Corporate Responsibility Communications Update

  • 24-Jun-2004
Time period
  • June 2001  –  July 2003
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    Nike communicates its progress to its stakeholders, through its website – – backgrounders, quarterly electronic newsletters, the 2001 Corporate Responsibility Report and Community Investment Report 2002-2003. Nike’s commitment to the Global Compact is mentioned throughout its website, in select backgrounders and in its 2001 Corporate Responsibility Report.

    Nike also engages stakeholders directly through one-on-one meetings and other forms of collaboration. Nike held its first formal stakeholder forum in February 2004.

    Nike supports the Global Reporting Initiative (GRI) as an Organizational Stakeholder, and the real advances that have been made in the corporate responsibility arena in developing common reporting and assurance frameworks and systems to measure a company’s corporate responsibility progress.

    On and in its backgrounders (attached), Nike addresses issues and initiatives related to workers and contract factories making Nike-branded products (code of conduct, code leadership standards, tiered monitoring system, independent/external monitoring, new source approval process, balance scorecard and remediation plans); environmental sustainability (long-term goals, climate change, water quality standards, elimination of organic solvents and sustainable product innovation); partnerships with the Fair Labor Association and the Global Alliance for Workers and Communities; commitment to increasing youth physical activity; community investments to increase the participation of young people in physical activity to improve their lives and to develop innovative solutions that address the challenges of globalization faced by women and girls; and Nike’s work toward internal and supplier diversity.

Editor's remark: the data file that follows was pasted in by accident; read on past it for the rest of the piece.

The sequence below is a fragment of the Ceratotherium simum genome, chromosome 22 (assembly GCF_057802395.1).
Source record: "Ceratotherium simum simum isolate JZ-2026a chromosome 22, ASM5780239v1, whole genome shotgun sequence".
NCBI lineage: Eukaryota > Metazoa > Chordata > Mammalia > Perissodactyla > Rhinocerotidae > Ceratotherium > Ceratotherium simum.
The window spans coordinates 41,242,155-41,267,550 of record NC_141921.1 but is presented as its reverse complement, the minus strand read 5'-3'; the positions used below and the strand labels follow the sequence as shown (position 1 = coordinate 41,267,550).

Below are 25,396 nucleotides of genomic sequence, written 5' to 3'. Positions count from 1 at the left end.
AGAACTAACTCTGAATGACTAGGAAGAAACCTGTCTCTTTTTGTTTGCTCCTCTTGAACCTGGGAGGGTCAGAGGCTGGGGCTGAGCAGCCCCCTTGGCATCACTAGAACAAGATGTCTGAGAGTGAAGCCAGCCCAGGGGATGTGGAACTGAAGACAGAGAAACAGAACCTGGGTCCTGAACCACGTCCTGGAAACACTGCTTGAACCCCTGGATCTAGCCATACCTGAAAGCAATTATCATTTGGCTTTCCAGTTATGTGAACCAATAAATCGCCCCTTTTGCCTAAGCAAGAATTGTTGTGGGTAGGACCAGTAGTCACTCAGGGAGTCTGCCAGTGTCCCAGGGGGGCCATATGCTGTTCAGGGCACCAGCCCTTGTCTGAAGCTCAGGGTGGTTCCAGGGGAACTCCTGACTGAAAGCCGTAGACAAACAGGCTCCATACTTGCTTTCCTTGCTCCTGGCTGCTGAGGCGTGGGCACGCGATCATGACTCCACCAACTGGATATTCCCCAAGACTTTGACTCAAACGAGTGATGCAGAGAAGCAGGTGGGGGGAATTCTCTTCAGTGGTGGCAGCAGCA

Nike is committed to improving working conditions in the contract factories from which it buys product. Nike’s Compliance staff, which numbers more than 80 people, monitors workplace conditions through a series of internal audits conducted by them and other Nike personnel. In additional to internal monitoring, a selection of our factory base is subject to external, independent, unannounced audits by the Fair Labor Association (FLA). In some instances, Nike supplements overall contract factory compensation by partially sponsoring after hours education programs in select footwear contract factories; and health education, management and life skills training, and mobile health clinics in select contract factories through its partnership with the Global Alliance for Workers and Communities.

    Nike, in partnership with the World Wildlife Fund Climate Saver’s program, has established a series of short and long term goals to track, reduce and offset the company’s greenhouse gas emissions.


    Nike actively communicates with its stakeholders and encourages their feedback. Nike engages with its stakeholders through various forums and organisations. One of the most prominent ones among these is the Global Compact. In addition to the Global Compact, Nike serves as a board member of Business for Social Responsibility, the Fair Labor Association and the Global Alliance for Workers and Communities. Nike is also an Organizational Stakeholder of the GRI. In February 2004, Nike held its first stakeholder forum with a broad group of internal and external stakeholders to address current and emerging issues.